Maybe Falcons owner Arthur Blank should count himself lucky he’s on the verge of getting any public funding for a new $1 billion stadium.
The billionaire’s tentative agreement with Atlanta’s mayor for $200 million in public funds toward the construction of a retractable-roof stadium comes amid growing public backlash for using taxpayer support to finance pro football facilities.
Efforts to renovate or build new NFL stadiums in Miami, Charlotte and Minneapolis have faced the same sort of opposition that led Gov. Nathan Deal and state lawmakers to punt the debate to Atlanta Mayor Kasim Reed.
Polls here and elsewhere have shown widespread opposition to the public financing of sports facilities, although Reed has said the support is much higher when only voters in Atlanta are surveyed. Yet despite the pushback, the public often ends up ponying up the money.
Benjamin Flowers, a Georgia Tech architecture professor who studies skyscrapers and stadiums, calls this phenomenon “the great paradox” of stadium construction.
“The history of the last 30 years is almost uniform public opposition to public funding of stadiums. And yet, at the same time, we’ve seen time and time again public funding for stadiums for franchises,” he said. “There appears to be a systematic de-linking of the public’s opinion about this matter and the actual actions political leaders take to fund these projects.”
You don’t need to dig too deep to find the latest flashpoints:
• The Miami Dolphins are asking for up to $200 million in taxpayer support to renovate Sun Life Stadium, but the NFL franchise is facing opposition from residents who want the team owner to pay for it himself. Supporters aren’t helped by the Miami Marlins, which used public money for a new baseball stadium and then jettisoned star players after a disappointing season.
• Critics of a public financing deal for a new Minnesota Vikings stadium urged the state to revisit the negotiations after Atlanta’s stadium deal was announced. The Minnesota deal approved last year devotes about $350 million in state dollars and another $150 million from a local hospitality tax to a new stadium for the team.
• North Carolina faces a divisive split between state lawmakers and officials from the leading city over a plan to use public funds to finance $200 million upgrades to Bank of America Stadium. Charlotte officials have embraced the effort, but state officials have so far balked.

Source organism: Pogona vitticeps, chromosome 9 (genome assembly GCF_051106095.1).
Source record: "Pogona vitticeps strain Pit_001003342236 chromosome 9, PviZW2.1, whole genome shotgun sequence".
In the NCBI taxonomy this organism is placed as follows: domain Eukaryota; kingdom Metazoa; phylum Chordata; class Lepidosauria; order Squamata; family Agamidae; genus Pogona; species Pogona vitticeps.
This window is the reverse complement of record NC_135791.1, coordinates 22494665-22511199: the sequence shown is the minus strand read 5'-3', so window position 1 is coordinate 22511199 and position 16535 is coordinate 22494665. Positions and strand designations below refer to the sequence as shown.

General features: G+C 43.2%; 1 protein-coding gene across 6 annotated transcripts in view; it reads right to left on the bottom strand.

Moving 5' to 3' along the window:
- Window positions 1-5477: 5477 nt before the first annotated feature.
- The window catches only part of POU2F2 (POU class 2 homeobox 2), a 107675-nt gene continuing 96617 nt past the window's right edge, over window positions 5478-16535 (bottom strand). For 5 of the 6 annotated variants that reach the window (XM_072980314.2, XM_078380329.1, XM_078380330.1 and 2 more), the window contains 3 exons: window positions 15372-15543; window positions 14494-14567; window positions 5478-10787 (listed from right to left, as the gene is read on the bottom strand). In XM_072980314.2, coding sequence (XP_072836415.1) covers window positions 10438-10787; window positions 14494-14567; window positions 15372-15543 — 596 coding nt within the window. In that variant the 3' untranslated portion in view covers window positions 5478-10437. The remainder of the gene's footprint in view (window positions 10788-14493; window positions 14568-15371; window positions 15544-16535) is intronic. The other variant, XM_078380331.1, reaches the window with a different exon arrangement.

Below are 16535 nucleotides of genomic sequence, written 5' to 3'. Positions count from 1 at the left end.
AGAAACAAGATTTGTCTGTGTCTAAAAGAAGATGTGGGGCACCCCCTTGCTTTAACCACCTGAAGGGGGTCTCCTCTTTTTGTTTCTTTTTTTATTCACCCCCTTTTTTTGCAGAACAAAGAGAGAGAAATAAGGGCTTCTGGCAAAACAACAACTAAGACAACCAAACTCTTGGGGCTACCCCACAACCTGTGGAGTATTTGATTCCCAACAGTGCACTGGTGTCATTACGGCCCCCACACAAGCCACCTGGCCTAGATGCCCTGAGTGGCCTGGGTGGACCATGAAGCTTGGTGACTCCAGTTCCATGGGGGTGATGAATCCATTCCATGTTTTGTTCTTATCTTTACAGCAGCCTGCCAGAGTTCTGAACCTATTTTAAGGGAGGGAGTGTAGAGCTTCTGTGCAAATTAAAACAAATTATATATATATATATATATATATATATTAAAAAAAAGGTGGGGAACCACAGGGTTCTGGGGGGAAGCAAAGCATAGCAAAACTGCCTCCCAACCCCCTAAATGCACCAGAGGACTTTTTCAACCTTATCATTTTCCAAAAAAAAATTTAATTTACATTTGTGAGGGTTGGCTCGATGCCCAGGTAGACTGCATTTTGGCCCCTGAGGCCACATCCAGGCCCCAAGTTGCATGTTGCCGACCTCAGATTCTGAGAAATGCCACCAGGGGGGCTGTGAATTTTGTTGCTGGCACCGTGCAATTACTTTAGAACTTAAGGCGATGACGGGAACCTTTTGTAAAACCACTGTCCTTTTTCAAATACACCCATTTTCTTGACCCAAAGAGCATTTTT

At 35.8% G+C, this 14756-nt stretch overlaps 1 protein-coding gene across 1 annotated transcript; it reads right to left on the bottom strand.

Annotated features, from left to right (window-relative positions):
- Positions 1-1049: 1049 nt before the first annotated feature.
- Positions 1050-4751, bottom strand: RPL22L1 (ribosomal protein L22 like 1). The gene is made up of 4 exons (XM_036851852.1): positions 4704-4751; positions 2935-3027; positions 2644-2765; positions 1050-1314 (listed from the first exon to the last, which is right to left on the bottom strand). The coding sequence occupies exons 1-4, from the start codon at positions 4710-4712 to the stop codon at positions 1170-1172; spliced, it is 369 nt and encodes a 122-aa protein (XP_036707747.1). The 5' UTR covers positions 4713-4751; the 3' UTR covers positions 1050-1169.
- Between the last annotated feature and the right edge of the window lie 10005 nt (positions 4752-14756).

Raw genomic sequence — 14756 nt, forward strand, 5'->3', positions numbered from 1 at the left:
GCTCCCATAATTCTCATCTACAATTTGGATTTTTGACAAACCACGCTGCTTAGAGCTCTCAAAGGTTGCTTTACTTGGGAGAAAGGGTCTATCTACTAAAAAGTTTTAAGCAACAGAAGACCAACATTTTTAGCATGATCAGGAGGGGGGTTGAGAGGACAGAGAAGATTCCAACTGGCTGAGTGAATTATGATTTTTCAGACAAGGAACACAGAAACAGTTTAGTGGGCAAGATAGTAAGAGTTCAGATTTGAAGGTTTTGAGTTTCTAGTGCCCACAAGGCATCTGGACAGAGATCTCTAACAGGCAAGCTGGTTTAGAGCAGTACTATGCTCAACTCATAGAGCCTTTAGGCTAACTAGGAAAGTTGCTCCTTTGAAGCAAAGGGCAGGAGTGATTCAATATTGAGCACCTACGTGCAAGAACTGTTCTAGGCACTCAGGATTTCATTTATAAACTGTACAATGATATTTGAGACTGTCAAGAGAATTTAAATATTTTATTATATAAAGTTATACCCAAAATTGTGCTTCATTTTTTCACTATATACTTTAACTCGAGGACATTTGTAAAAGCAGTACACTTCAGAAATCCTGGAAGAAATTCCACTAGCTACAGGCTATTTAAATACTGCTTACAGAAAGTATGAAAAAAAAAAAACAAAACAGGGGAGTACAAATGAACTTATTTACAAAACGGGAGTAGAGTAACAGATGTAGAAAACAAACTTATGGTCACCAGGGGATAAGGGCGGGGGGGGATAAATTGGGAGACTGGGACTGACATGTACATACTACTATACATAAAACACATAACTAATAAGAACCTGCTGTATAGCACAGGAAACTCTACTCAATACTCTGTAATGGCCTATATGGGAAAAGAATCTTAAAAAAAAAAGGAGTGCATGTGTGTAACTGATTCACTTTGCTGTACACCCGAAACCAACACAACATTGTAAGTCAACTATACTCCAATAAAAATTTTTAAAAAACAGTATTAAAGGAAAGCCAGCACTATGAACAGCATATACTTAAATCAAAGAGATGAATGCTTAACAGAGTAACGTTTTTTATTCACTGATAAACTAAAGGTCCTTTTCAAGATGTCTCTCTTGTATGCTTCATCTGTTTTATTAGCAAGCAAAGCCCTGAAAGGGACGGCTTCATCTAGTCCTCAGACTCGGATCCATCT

It wasn’t so long ago that the public picked up the entire tab on many stadiums. The Georgia Dome, which would be demolished in the deal, was 100 percent publicly funded. But politicians are, at least initially, more reluctant to support these projects at a time when budgets are being squeezed. Often, threats that a team could move elsewhere loom large in the negotiations.
The stadium agreement in Atlanta was years in the making. Blank wanted a new facility that could compete for the Super Bowl and other elite attractions, the Georgia World Congress Center feared being cut out of a deal that would make the state-owned Georgia Dome obsolete and Reed wanted to tie the Falcons to downtown Atlanta for decades.
To seal the deal, Blank agreed to chip in more than $800 million for the stadium and another $50 million for infrastructure. The money will come from the Falcons, the NFL and sales of personal seat licenses. Blank’s foundation will also spend $15 million to support the struggling neighborhood surrounding the stadium.
The public contribution for stadium construction will be capped at $200 million that will be generated through bonds backed by the hotel-motel tax collection by the city of Atlanta.
Atlanta’s City Council and the Georgia World Congress Center, which would own the facility, must also vote on the plans. And many questions remain, including who would pick up the tab if the infrastructure costs soar to the $200 million level Reed once predicted.
“A lot of promises were made in 1991 with the present Dome. Those promises to the community were broken,” said state Sen. Vincent Fort, D-Atlanta, who worries infrastructure costs could bring the public’s share far higher than $200 million. “Until that’s resolved, I’m not going to be supportive of it.”
Stadium supporters insist the hard-fought deal is as favorable than any other stadium agreement reached in recent years. And Blank, who sits on the board of directors of Atlanta-based Cox Enterprises, said it will be remembered as one that creates jobs and reshapes the face of downtown Atlanta.
“This is a solution that represents a win-win for everyone at the table,” he said.
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